TASVideos

Tool-assisted game movies
When human skills are just not enough

Submission #1201: Neofix's Genesis Side Pocket in 03:17.55

Console: Sega Genesis
Game name: Side Pocket
Game version: (JU) [!]
ROM filename: Side Pocket (JU) [!].zip
Branch:
Emulator: (unknown)
Movie length: 03:17.55
FrameCount: 11853
Re-record count: 513
Author's real name: Daniel Moura
Author's nickname: Neofix
Submitter: Neofix
Submitted at: 2006-09-15 19:52:00
Text last edited at: 2016-05-18 16:29:57
Text last edited by: Samsara
Download: Download (560 bytes)
Status: decision: rejected
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Author's comments and explanations:
Side Pocket From Wikipedia, the free encyclopedia

Side Pocket is a Billiards ("Pool") video game made by Data East in 1987.

During play, the player may put various spins on the ball, such as "English", "Massé", or perform a "jump shot".

The single player mode, called "Pocket", requires that the player clear all the balls off the table in a limited number of shots, as well as achieve a predetermined score. The player earns points by sinking balls, sinking balls on consecutive shots, and sinking balls in numerical order. On occasion, a pocket will light up, and if the player sinks a ball into that pocket on that shot, a bonus will be earned in the form of points, extra shots, or a chance to earn either by doing a "trick" shot. In the 2-player "pocket" mode, the game plays similarly, except the two players take turns; if one player does not pocket a ball or scratches, control of the ball changes to the other player.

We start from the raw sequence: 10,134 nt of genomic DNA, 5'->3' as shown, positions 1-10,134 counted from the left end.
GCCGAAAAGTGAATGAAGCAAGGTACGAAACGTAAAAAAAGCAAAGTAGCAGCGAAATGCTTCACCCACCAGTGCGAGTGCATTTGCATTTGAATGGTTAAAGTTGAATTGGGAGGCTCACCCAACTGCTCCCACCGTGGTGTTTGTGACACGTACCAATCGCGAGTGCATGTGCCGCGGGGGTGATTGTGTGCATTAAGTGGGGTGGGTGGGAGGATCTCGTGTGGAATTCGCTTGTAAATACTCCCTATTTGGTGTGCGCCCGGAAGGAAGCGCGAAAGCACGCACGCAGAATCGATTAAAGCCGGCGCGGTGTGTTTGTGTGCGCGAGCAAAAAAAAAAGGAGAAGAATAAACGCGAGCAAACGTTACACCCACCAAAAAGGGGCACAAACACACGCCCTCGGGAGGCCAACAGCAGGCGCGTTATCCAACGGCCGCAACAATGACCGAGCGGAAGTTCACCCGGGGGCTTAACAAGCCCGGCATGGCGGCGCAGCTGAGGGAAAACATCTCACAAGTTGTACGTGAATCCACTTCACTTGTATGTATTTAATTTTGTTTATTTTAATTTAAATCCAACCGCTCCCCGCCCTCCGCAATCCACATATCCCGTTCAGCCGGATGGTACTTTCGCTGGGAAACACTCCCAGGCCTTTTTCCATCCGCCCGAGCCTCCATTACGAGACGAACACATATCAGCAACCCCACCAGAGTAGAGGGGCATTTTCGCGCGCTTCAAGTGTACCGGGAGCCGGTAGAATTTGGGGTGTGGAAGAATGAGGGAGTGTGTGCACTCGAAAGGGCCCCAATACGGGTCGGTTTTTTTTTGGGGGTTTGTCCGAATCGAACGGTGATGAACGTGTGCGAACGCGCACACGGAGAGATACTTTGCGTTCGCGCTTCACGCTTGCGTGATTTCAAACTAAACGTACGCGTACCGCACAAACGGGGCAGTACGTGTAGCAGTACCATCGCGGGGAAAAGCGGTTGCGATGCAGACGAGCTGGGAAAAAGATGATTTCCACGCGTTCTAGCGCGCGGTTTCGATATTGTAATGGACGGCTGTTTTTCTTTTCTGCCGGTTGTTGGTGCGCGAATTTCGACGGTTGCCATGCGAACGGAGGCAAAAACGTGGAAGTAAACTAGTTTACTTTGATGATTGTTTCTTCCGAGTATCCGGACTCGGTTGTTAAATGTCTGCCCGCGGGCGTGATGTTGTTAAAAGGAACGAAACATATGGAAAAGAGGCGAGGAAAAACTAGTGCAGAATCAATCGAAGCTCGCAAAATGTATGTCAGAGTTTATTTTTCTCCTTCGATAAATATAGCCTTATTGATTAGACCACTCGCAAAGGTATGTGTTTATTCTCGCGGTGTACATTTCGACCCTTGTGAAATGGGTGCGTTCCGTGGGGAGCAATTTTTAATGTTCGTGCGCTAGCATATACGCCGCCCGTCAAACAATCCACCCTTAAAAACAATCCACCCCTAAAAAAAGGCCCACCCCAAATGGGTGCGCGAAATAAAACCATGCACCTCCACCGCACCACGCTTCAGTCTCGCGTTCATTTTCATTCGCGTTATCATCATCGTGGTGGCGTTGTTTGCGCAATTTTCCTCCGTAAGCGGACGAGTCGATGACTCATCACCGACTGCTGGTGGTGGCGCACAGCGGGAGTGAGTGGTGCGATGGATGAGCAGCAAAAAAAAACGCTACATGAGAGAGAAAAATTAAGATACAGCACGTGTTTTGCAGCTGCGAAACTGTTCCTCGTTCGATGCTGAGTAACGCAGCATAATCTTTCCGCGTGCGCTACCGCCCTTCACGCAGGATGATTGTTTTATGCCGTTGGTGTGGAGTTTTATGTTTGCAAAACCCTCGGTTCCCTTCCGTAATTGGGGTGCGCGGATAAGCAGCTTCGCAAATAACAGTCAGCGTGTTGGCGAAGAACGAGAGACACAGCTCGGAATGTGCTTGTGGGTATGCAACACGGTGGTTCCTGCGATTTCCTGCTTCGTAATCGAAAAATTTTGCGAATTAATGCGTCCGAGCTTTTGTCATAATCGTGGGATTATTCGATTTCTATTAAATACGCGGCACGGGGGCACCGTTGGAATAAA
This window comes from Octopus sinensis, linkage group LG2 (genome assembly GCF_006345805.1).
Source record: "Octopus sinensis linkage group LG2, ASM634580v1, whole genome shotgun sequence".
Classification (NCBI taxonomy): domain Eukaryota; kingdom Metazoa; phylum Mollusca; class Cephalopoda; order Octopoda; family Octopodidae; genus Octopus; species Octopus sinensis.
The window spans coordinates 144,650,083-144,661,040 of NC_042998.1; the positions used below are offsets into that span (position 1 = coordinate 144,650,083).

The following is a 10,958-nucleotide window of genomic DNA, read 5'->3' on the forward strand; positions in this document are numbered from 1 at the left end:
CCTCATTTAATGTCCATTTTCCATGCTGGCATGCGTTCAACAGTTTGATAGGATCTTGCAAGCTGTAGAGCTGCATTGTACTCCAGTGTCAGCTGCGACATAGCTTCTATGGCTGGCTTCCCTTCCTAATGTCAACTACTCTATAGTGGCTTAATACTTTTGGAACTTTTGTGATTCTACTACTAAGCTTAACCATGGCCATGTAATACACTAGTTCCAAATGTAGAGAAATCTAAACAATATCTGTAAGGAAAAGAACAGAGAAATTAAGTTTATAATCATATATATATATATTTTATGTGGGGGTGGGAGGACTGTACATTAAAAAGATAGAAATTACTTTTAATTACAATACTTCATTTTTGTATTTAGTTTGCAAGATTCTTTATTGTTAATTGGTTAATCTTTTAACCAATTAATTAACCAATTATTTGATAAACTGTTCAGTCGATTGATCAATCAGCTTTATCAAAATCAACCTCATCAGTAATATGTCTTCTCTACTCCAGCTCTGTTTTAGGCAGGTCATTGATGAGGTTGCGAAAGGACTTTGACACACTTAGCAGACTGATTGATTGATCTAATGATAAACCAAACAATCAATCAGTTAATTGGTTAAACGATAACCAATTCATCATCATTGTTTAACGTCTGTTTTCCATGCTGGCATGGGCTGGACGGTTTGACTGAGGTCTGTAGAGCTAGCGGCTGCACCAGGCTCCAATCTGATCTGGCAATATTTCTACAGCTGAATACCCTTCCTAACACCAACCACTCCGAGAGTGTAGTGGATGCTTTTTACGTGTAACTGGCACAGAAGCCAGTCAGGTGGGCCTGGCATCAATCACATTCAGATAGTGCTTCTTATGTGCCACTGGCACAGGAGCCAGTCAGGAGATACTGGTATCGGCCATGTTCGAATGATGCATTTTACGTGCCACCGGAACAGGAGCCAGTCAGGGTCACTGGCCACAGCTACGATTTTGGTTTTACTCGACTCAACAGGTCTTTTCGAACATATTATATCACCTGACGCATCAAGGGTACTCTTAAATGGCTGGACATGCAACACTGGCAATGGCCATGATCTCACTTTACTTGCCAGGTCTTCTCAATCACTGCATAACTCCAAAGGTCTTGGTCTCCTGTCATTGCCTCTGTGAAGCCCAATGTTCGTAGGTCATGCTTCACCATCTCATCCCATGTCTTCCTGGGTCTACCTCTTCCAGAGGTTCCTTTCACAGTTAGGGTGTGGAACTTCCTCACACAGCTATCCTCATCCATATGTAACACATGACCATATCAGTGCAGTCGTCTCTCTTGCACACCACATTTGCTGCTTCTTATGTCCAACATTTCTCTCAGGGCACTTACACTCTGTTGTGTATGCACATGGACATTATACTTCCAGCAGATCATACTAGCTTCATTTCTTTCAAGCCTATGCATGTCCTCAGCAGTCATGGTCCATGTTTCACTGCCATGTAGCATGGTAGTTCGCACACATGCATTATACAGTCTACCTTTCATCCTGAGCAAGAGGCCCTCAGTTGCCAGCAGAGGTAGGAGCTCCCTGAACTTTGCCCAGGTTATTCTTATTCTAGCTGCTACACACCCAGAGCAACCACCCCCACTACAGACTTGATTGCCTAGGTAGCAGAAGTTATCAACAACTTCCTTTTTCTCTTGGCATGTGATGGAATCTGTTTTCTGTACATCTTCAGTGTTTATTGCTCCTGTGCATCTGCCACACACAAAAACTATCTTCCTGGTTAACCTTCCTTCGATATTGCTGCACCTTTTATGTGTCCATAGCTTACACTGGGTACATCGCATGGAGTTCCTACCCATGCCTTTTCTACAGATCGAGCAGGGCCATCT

There is also a Nine Ball mode, but it may only be played with two players. A variety of "trick shot" challenges are also available to the player, requiring the player sink all balls into select pockets using a single shot.

The game had two sequels, Side Pocket 2 for the Sega Saturn, and Side Pocket 3 for the Sega Saturn and PlayStation.

Trivia If you win all the "Trick Games" it is a puzzle of a red-hair woman.

See this movie in Youtube: http://www.youtube.com/watch?v=gkH2qfGOJO4


adelikat Rejecting, mainly because there is nothing surprising or unexpected. All the solutions are predefined by the developers and so nothing is exploited. This makes it not so interesting for a TAS. On the upside, it was optimized and not boring. But ultimately not TAS worthy.
adelikat: Unrejecting in consideration for the vault.

FractalFusion: Judging.

FractalFusion: Rejecting because it is not deemed entertaining, and it is a sports game, so it doesn't fit in any tier.

Mothrayas: Unrejecting again for consideration of publication to the Vault following a rule change regarding sports games.

Samsara: I'll look into this one.